This second week of March, 2022, marks two years since I moved out of the beach house my ex-husband and I shared on the Upper Texas coast.
The coming days will bring rain and cold. They have been sunny and beautiful all week. In the warmth and sun, the Alabama wetlands have released mosquitoes, tiny and quiet compared to the Gulf Coast marsh mosquitoes with which I am all too familiar. They are no less effectual, however. I never feel their nibbles, but my ankles and some fleshy parts are rather spotty now.
Along with those almost gnat-sized biters are the plump carpenter bees, zipping, hovering, ascending, and fighting all other flies, bees, and wasps. Sammy, who had mostly only watched until today, has since made several growling lunges at the male bee hovering a few inches from his nose. Thankfully the dog is at the end of his tether. Carpenter bees are not much of a threat; males have no stinger and females are fairly docile. However, I don’t wish to see my dog take out a harmless bee.
This bee’s game seems pointless from my vantage. Best guess is that he, hover-parked between me and the picnic table some fifteen feet away, is tirelessly defending the holes (the “gallery”) in the table seats drilled perhaps last year (they look old/dark but recognizably bee-made). He goes so far as to defend them from a Cloudless Sulphur flitting by. I have yet to see the missus.
Sammy requests air conditioning, so I let him inside Blanche and Sir Buzzalot vanishes. Apparently only the dog represents a threat in the moment. A few minutes later I test my theory and I stand and pace near the table. Sir B does indeed return to monitor me, as well, charging at my phone as I try to capture video.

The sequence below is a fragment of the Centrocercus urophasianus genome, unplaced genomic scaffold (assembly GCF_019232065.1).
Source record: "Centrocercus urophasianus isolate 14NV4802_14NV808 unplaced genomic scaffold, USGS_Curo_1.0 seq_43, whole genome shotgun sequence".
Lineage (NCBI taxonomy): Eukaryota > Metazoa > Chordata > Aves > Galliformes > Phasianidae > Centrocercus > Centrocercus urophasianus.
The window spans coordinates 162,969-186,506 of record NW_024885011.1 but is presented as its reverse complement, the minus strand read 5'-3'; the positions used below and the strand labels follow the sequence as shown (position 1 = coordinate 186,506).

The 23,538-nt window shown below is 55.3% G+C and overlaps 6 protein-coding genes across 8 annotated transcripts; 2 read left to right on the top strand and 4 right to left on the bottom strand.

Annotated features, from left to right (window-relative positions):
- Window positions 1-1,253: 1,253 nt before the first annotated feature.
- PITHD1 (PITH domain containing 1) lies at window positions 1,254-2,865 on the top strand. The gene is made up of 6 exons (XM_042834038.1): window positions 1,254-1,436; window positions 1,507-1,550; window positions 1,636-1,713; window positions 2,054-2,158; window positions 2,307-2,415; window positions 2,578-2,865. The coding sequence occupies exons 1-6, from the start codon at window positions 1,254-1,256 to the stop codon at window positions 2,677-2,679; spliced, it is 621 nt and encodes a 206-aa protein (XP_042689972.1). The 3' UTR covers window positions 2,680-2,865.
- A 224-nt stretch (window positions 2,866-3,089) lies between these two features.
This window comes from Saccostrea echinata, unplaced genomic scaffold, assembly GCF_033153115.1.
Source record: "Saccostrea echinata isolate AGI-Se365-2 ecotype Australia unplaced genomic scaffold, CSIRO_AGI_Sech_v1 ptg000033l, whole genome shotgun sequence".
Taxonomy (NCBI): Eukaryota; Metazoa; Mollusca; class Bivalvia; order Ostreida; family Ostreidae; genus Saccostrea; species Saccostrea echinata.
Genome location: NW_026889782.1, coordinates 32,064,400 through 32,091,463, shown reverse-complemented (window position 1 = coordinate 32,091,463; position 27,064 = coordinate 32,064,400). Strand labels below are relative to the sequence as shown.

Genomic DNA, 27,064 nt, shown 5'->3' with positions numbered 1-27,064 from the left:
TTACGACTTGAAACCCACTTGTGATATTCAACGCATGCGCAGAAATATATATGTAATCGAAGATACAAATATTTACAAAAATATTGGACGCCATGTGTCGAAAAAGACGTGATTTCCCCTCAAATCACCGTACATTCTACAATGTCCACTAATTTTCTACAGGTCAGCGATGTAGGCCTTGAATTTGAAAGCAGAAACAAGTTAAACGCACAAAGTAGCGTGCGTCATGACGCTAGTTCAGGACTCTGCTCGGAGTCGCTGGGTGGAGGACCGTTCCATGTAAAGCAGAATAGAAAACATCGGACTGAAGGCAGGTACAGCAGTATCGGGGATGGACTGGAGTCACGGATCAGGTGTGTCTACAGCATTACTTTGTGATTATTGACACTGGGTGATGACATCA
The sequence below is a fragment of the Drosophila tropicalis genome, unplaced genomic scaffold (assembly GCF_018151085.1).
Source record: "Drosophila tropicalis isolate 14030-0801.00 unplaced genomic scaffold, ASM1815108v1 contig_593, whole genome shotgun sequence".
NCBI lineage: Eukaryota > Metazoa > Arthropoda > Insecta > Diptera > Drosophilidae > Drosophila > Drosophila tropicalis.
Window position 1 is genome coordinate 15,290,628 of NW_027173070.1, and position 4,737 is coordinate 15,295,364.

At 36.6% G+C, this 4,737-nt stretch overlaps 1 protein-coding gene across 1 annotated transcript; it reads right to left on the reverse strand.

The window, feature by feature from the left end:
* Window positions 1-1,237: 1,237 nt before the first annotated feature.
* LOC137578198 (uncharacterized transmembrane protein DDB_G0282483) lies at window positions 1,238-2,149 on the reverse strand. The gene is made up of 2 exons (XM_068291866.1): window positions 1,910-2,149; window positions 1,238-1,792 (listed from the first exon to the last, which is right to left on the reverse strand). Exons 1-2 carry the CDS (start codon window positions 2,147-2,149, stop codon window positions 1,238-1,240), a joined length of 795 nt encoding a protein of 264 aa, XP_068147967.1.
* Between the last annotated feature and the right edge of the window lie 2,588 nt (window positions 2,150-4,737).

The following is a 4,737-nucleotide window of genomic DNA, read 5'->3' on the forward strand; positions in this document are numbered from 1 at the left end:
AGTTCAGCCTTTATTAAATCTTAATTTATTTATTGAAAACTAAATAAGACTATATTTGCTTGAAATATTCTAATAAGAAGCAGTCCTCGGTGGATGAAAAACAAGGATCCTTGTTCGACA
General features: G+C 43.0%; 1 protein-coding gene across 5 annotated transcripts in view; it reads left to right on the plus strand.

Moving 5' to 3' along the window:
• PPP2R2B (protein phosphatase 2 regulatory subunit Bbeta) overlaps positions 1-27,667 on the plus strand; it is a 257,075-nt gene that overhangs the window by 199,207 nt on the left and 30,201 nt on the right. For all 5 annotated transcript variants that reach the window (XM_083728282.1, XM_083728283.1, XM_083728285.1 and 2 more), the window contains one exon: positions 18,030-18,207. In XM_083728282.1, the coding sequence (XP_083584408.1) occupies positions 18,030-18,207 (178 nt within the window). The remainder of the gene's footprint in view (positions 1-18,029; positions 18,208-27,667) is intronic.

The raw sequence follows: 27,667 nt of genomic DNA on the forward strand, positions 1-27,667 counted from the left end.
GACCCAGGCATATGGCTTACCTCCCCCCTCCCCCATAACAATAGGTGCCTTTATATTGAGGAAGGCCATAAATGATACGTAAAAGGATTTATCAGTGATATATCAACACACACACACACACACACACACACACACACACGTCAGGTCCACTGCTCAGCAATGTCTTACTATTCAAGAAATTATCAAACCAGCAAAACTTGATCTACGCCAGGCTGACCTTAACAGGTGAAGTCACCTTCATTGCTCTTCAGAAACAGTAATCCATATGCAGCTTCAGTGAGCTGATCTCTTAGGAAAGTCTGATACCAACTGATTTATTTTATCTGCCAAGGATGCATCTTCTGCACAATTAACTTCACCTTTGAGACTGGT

Apart from the obvious, appearance and size, I am not unlike the carpenter bee. There are two things motivating me to exist right now: 1) obligation and 2) protecting my home. Perhaps that’s one thing; I’m not sure I can tease the two apart.
I am obligated, with regard to my survival, to certain people. Family, that is.
Sir Buzzalot is obligated to whatever female he has or will have and the offspring they will produce, but only in so much as he is obligated to the nest; the nest being critical to his future family.
I’ll leave Motivation Number One at that. I think most people understand the concept of staying alive for people we assume love us and would be hurt if we “left.”
Motivation Number Two: my nest. I spent money on her that would have gone to rent or other belongings. As such, she has value and I feel an obligation to stay and make use of her at least until I have nothing left.
I also feel I have an obligation to protect her. I have named her. She has been my shelter for several months already and has become more to me than a material possession or shelter. She is indicative of my attempt (perhaps ultimate failure) to recover from the last 40 years of my life.
More than that, I am emotionally attached to her. Blanche isn’t just a trailer any more than Sammy is just a dog. She is home. She is safety. She is comfort.
I can’t entirely qualify this attachment to this “thing.” In contrast, I like Betty (my truck). She is useful and comfortable and works well. I appreciate all Betty has done for me on the job and on this journey. Blanche, however, is something else. It may be as simple as the fact that no one has intruded on her since I took ownership. I’ve had no men in this space (as lovers or love interests) and all my daily tasks take place within: cooking, sleeping, bathing, and most of all, writing.
From the first night in this little, fiberglass bubble, I felt utterly at home. I felt and feel as if I have wanted this all my life—to have my world condensed in this way while at the same time having the world outside completely opened up to me.
I have bored a hole in the universe and it is all mine. I can hover around this little hideaway and scare away interlopers and retreat within with Sammy and feel at peace.
After two years, I am home. After forty years?